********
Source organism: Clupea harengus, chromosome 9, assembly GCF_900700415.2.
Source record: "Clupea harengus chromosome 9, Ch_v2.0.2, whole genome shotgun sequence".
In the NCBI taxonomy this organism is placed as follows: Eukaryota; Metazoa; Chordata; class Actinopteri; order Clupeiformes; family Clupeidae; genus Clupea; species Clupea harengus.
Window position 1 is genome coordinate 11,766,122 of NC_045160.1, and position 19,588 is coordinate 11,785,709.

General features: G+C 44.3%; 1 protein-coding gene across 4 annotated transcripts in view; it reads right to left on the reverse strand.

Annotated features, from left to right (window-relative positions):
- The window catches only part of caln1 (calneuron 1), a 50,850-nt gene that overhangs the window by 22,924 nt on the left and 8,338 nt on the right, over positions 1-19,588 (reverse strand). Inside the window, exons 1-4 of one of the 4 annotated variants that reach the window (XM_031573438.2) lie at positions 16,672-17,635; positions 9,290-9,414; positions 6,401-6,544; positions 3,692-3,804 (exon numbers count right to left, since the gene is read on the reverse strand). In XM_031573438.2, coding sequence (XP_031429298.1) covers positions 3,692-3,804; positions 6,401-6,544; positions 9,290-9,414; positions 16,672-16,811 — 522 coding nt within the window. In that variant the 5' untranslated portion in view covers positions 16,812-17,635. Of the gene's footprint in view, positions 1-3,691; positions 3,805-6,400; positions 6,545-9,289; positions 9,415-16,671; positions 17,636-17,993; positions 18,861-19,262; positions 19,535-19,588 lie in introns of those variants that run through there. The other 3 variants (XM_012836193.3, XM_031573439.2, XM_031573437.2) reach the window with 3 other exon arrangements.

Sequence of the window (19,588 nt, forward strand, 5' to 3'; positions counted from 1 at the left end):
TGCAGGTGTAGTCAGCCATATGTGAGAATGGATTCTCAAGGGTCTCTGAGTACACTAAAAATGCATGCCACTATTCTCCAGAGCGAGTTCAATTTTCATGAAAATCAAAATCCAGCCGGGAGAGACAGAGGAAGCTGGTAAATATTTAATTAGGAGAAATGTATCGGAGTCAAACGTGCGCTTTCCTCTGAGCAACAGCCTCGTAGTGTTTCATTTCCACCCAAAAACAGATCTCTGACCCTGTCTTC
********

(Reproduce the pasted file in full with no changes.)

Source organism: Clupea harengus, chromosome 9, assembly GCF_900700415.2.
Source record: "Clupea harengus chromosome 9, Ch_v2.0.2, whole genome shotgun sequence".
In the NCBI taxonomy this organism is placed as follows: Eukaryota; Metazoa; Chordata; class Actinopteri; order Clupeiformes; family Clupeidae; genus Clupea; species Clupea harengus.
Window position 1 is genome coordinate 11,766,122 of NC_045160.1, and position 19,588 is coordinate 11,785,709.

General features: G+C 44.3%; 1 protein-coding gene across 4 annotated transcripts in view; it reads right to left on the reverse strand.

Annotated features, from left to right (window-relative positions):
- The window catches only part of caln1 (calneuron 1), a 50,850-nt gene that overhangs the window by 22,924 nt on the left and 8,338 nt on the right, over positions 1-19,588 (reverse strand). Inside the window, exons 1-4 of one of the 4 annotated variants that reach the window (XM_031573438.2) lie at positions 16,672-17,635; positions 9,290-9,414; positions 6,401-6,544; positions 3,692-3,804 (exon numbers count right to left, since the gene is read on the reverse strand). In XM_031573438.2, coding sequence (XP_031429298.1) covers positions 3,692-3,804; positions 6,401-6,544; positions 9,290-9,414; positions 16,672-16,811 — 522 coding nt within the window. In that variant the 5' untranslated portion in view covers positions 16,812-17,635. Of the gene's footprint in view, positions 1-3,691; positions 3,805-6,400; positions 6,545-9,289; positions 9,415-16,671; positions 17,636-17,993; positions 18,861-19,262; positions 19,535-19,588 lie in introns of those variants that run through there. The other 3 variants (XM_012836193.3, XM_031573439.2, XM_031573437.2) reach the window with 3 other exon arrangements.

Sequence of the window (19,588 nt, forward strand, 5' to 3'; positions counted from 1 at the left end):
TGCAGGTGTAGTCAGCCATATGTGAGAATGGATTCTCAAGGGTCTCTGAGTACACTAAAAATGCATGCCACTATTCTCCAGAGCGAGTTCAATTTTCATGAAAATCAAAATCCAGCCGGGAGAGACAGAGGAAGCTGGTAAATATTTAATTAGGAGAAATGTATCGGAGTCAAACGTGCGCTTTCCTCTGAGCAACAGCCTCGTAGTGTTTCATTTCCACCCAAAAACAGATCTCTGACCCTGTCTTC